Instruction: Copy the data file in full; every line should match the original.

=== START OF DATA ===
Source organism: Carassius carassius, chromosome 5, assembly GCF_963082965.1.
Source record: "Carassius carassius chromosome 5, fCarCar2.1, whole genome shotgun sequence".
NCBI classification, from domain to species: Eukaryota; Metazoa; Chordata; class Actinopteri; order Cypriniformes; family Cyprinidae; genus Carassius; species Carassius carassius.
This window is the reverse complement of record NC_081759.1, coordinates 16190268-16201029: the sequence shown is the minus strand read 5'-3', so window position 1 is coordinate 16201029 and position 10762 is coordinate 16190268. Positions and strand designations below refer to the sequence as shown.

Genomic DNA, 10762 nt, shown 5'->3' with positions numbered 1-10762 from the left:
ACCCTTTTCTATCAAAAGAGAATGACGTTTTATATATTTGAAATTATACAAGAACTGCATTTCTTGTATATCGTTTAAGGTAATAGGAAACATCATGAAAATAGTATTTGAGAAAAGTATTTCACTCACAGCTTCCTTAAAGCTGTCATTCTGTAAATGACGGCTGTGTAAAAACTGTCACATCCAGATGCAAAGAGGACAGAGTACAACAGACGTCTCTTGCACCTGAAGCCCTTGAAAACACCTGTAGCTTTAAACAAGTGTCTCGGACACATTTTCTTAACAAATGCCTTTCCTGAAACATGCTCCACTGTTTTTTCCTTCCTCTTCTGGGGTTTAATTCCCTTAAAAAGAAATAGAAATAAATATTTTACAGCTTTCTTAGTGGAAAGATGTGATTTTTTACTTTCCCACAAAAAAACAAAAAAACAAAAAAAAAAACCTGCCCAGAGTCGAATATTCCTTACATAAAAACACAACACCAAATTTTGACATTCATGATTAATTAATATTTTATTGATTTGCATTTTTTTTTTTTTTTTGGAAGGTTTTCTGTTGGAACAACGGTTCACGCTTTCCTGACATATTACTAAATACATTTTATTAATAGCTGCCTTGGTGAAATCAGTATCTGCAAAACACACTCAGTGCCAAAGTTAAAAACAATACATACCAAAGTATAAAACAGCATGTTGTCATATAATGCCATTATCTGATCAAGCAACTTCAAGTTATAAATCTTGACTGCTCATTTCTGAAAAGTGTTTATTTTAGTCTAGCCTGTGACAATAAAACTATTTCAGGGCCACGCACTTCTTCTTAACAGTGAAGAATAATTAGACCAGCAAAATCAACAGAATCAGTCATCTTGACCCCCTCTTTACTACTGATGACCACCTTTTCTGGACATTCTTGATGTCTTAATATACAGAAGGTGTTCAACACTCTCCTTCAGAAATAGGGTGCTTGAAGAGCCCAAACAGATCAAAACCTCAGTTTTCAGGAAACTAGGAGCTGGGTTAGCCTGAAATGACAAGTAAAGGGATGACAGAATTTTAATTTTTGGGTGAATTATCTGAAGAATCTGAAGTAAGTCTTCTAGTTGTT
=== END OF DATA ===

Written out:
Source organism: Carassius carassius, chromosome 5, assembly GCF_963082965.1.
Source record: "Carassius carassius chromosome 5, fCarCar2.1, whole genome shotgun sequence".
NCBI classification, from domain to species: Eukaryota; Metazoa; Chordata; class Actinopteri; order Cypriniformes; family Cyprinidae; genus Carassius; species Carassius carassius.
This window is the reverse complement of record NC_081759.1, coordinates 16190268-16201029: the sequence shown is the minus strand read 5'-3', so window position 1 is coordinate 16201029 and position 10762 is coordinate 16190268. Positions and strand designations below refer to the sequence as shown.

Genomic DNA, 10762 nt, shown 5'->3' with positions numbered 1-10762 from the left:
ACCCTTTTCTATCAAAAGAGAATGACGTTTTATATATTTGAAATTATACAAGAACTGCATTTCTTGTATATCGTTTAAGGTAATAGGAAACATCATGAAAATAGTATTTGAGAAAAGTATTTCACTCACAGCTTCCTTAAAGCTGTCATTCTGTAAATGACGGCTGTGTAAAAACTGTCACATCCAGATGCAAAGAGGACAGAGTACAACAGACGTCTCTTGCACCTGAAGCCCTTGAAAACACCTGTAGCTTTAAACAAGTGTCTCGGACACATTTTCTTAACAAATGCCTTTCCTGAAACATGCTCCACTGTTTTTTCCTTCCTCTTCTGGGGTTTAATTCCCTTAAAAAGAAATAGAAATAAATATTTTACAGCTTTCTTAGTGGAAAGATGTGATTTTTTACTTTCCCACAAAAAAACAAAAAAACAAAAAAAAAAACCTGCCCAGAGTCGAATATTCCTTACATAAAAACACAACACCAAATTTTGACATTCATGATTAATTAATATTTTATTGATTTGCATTTTTTTTTTTTTTTTGGAAGGTTTTCTGTTGGAACAACGGTTCACGCTTTCCTGACATATTACTAAATACATTTTATTAATAGCTGCCTTGGTGAAATCAGTATCTGCAAAACACACTCAGTGCCAAAGTTAAAAACAATACATACCAAAGTATAAAACAGCATGTTGTCATATAATGCCATTATCTGATCAAGCAACTTCAAGTTATAAATCTTGACTGCTCATTTCTGAAAAGTGTTTATTTTAGTCTAGCCTGTGACAATAAAACTATTTCAGGGCCACGCACTTCTTCTTAACAGTGAAGAATAATTAGACCAGCAAAATCAACAGAATCAGTCATCTTGACCCCCTCTTTACTACTGATGACCACCTTTTCTGGACATTCTTGATGTCTTAATATACAGAAGGTGTTCAACACTCTCCTTCAGAAATAGGGTGCTTGAAGAGCCCAAACAGATCAAAACCTCAGTTTTCAGGAAACTAGGAGCTGGGTTAGCCTGAAATGACAAGTAAAGGGATGACAGAATTTTAATTTTTGGGTGAATTATCTGAAGAATCTGAAGTAAGTCTTCTAGTTGTT